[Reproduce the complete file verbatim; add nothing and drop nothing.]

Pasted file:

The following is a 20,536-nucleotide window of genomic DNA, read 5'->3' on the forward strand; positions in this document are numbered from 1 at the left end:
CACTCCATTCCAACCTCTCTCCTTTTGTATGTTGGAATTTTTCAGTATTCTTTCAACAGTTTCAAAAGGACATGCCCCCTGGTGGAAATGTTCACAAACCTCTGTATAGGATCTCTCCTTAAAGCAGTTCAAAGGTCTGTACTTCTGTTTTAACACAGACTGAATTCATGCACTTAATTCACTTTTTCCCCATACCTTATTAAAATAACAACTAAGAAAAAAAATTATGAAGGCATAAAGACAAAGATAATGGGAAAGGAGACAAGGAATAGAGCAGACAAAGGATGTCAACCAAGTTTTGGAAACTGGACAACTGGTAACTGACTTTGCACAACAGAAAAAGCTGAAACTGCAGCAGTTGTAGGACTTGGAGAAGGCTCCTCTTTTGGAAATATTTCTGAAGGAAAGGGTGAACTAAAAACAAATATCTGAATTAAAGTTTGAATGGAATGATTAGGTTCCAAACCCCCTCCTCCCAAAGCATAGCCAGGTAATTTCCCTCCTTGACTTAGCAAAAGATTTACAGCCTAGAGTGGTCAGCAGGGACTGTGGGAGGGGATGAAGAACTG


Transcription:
The following is a 20,536-nucleotide window of genomic DNA, read 5'->3' on the forward strand; positions in this document are numbered from 1 at the left end:
CACTCCATTCCAACCTCTCTCCTTTTGTATGTTGGAATTTTTCAGTATTCTTTCAACAGTTTCAAAAGGACATGCCCCCTGGTGGAAATGTTCACAAACCTCTGTATAGGATCTCTCCTTAAAGCAGTTCAAAGGTCTGTACTTCTGTTTTAACACAGACTGAATTCATGCACTTAATTCACTTTTTCCCCATACCTTATTAAAATAACAACTAAGAAAAAAAATTATGAAGGCATAAAGACAAAGATAATGGGAAAGGAGACAAGGAATAGAGCAGACAAAGGATGTCAACCAAGTTTTGGAAACTGGACAACTGGTAACTGACTTTGCACAACAGAAAAAGCTGAAACTGCAGCAGTTGTAGGACTTGGAGAAGGCTCCTCTTTTGGAAATATTTCTGAAGGAAAGGGTGAACTAAAAACAAATATCTGAATTAAAGTTTGAATGGAATGATTAGGTTCCAAACCCCCTCCTCCCAAAGCATAGCCAGGTAATTTCCCTCCTTGACTTAGCAAAAGATTTACAGCCTAGAGTGGTCAGCAGGGACTGTGGGAGGGGATGAAGAACTG